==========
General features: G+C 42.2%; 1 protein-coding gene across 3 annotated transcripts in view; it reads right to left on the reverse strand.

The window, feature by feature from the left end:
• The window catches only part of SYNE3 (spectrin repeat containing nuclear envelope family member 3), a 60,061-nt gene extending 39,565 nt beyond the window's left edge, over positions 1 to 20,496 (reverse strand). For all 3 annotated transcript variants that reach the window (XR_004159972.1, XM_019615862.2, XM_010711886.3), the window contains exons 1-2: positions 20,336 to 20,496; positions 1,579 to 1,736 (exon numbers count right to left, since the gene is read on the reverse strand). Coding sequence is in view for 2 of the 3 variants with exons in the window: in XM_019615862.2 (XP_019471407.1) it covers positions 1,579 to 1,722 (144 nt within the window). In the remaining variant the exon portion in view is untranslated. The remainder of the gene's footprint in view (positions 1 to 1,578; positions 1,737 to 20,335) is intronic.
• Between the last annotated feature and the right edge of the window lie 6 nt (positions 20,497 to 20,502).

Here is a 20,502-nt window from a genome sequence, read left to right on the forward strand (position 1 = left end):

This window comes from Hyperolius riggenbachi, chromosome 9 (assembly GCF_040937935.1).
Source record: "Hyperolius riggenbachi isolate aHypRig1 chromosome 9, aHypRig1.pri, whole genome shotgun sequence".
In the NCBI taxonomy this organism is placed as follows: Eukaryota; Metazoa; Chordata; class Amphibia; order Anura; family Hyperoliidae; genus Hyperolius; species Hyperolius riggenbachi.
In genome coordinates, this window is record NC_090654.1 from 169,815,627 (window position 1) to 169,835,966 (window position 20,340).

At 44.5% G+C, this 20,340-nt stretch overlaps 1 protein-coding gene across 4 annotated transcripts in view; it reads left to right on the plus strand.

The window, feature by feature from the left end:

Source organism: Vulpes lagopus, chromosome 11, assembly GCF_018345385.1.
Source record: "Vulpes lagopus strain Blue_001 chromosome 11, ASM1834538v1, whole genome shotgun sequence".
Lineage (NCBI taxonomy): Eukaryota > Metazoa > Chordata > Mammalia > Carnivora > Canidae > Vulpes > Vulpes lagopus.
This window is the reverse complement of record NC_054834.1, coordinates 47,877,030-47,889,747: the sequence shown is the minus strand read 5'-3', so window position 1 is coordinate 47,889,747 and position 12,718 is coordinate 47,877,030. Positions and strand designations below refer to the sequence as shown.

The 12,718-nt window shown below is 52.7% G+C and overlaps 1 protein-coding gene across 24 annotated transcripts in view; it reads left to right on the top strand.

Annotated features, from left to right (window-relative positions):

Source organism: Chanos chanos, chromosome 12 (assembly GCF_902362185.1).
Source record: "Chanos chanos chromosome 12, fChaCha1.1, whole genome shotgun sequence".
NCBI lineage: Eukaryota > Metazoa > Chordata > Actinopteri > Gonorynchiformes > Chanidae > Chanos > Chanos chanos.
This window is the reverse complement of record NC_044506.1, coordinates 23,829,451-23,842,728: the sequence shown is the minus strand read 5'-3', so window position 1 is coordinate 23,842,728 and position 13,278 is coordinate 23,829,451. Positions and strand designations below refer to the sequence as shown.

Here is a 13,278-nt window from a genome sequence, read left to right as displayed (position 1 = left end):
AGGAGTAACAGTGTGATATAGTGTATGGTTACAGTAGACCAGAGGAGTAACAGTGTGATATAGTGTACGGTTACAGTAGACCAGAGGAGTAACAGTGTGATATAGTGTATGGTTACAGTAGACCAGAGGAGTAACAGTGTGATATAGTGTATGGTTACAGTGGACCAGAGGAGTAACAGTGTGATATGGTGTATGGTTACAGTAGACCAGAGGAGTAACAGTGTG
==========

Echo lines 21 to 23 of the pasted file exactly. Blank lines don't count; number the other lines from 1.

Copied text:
This window is the reverse complement of record NC_044506.1, coordinates 23,829,451-23,842,728: the sequence shown is the minus strand read 5'-3', so window position 1 is coordinate 23,842,728 and position 13,278 is coordinate 23,829,451. Positions and strand designations below refer to the sequence as shown.

Here is a 13,278-nt window from a genome sequence, read left to right as displayed (position 1 = left end):
AGGAGTAACAGTGTGATATAGTGTATGGTTACAGTAGACCAGAGGAGTAACAGTGTGATATAGTGTACGGTTACAGTAGACCAGAGGAGTAACAGTGTGATATAGTGTATGGTTACAGTAGACCAGAGGAGTAACAGTGTGATATAGTGTATGGTTACAGTGGACCAGAGGAGTAACAGTGTGATATGGTGTATGGTTACAGTAGACCAGAGGAGTAACAGTGTG